The use of subcontractors
and general contractor
when adding an addition to your home
If you’ve decided to go it alone when putting an addition onto your home here’s
some basic guidelines for bringing in the best general contractor and subcontractors before you get
There are many trades you will have to deal with as you proceed from the concept to the final inspection.
For starters an addition will require an architect or designer. Then there’s site preparation work, masonry,
framing, electrical, roofing, finishing, painting, carpeting and, if necessary, plumbing. Remember, that’s a lot of
subcontractors you will have to deal with.
Firstly, you need to have a design. Without it, no general contractor can get started and you won’t be able to
obtain permits with your county or city government office to get the project going.
You'll have to contact an architect.
You should contact an architect or designer to get the floor plan for your addition going. Also, bear in mind
that some work might be on your existing house, and likely will, unless the addition is free-standing.
Once an architect has drawn up the plans (including any alterations to the existing structure), it's time to get
the proper permits in place. Your architect is likely to help direct you on the technical order for hiring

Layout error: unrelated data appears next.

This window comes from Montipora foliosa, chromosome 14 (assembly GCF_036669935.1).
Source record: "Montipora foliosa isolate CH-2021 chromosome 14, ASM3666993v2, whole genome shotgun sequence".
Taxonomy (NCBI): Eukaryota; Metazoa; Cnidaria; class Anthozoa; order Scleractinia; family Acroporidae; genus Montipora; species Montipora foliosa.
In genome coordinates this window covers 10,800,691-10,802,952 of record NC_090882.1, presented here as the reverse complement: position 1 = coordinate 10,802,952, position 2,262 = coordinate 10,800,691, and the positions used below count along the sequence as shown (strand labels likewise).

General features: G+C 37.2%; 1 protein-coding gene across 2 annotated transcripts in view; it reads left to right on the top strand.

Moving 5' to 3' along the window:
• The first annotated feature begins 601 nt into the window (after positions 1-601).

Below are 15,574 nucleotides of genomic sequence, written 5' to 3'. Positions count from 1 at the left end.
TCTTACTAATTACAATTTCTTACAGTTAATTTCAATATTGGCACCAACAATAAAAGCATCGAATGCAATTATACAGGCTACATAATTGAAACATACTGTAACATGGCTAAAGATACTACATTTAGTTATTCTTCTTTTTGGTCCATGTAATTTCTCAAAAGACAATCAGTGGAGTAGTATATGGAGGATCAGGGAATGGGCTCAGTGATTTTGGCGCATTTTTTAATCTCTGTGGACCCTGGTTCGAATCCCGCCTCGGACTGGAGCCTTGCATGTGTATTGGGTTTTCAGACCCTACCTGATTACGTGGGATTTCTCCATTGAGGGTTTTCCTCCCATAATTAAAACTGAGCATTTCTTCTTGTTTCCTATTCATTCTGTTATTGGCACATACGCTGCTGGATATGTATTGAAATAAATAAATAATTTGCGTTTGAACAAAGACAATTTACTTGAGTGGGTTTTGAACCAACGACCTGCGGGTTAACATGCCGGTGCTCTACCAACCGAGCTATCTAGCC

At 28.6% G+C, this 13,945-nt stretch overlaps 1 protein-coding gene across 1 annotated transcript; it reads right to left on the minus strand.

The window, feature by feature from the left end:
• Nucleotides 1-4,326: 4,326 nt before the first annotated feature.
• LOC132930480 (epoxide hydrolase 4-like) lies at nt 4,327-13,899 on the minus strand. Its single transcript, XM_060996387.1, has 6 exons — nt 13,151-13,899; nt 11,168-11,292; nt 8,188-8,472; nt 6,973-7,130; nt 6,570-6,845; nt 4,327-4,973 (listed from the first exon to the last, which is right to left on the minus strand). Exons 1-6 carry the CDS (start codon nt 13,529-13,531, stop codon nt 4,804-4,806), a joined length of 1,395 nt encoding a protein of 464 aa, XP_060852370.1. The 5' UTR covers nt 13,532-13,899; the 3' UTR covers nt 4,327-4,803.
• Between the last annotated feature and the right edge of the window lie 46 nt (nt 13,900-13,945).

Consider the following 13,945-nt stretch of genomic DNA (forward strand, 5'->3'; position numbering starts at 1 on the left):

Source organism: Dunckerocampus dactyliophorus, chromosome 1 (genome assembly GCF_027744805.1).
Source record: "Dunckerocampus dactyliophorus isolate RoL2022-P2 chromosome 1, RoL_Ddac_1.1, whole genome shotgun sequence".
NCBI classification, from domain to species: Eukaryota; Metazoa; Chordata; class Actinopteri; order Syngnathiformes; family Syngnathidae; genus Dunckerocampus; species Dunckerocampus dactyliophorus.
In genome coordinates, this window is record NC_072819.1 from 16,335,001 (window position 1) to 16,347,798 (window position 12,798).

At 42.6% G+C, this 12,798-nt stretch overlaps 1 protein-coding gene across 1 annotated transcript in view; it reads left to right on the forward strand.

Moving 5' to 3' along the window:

subcontractors and maybe may even suggest some good ones, but you'll need to know a few things as well.
In general, before letting subcontractors go crazy, you'll want to determine whom you
intend to hire before the first shovel hits the dirt. Scheduling the various trades in advance is vital or you'll
find your site work done and no one available to pour your foundation even though the framers are ready to come in
the next day.
It sounds like a lot of work and it is. This is why so many rely on the general contractor to oversee big
construction jobs from beginning to end. They have the contacts, the scheduling know how and are knowledgeable on
who to bring in and when.
Going it alone is more than possible, but make sure you have everything lined up before work gets started. Rely on
your designer or architect to help guide you and make sure your permits and inspections are in order.
An addition to a home is a great way to make your existing property more workable for you and your family. Taking
the job lightly, however, can turn into a real problem for you, so proceed with caution and use patience and good
judgment along the way.
There's nothing simple about putting an addition onto a home. That's why so many people hire general contractors to
handle the details. These specialists will take care of everything from enlisting design support and pulling
permits to bringing in the subs and scheduling the final inspections.
If you’re thinking about building a new house, or remodeling and extending an old one, a residential architect can be of considerable
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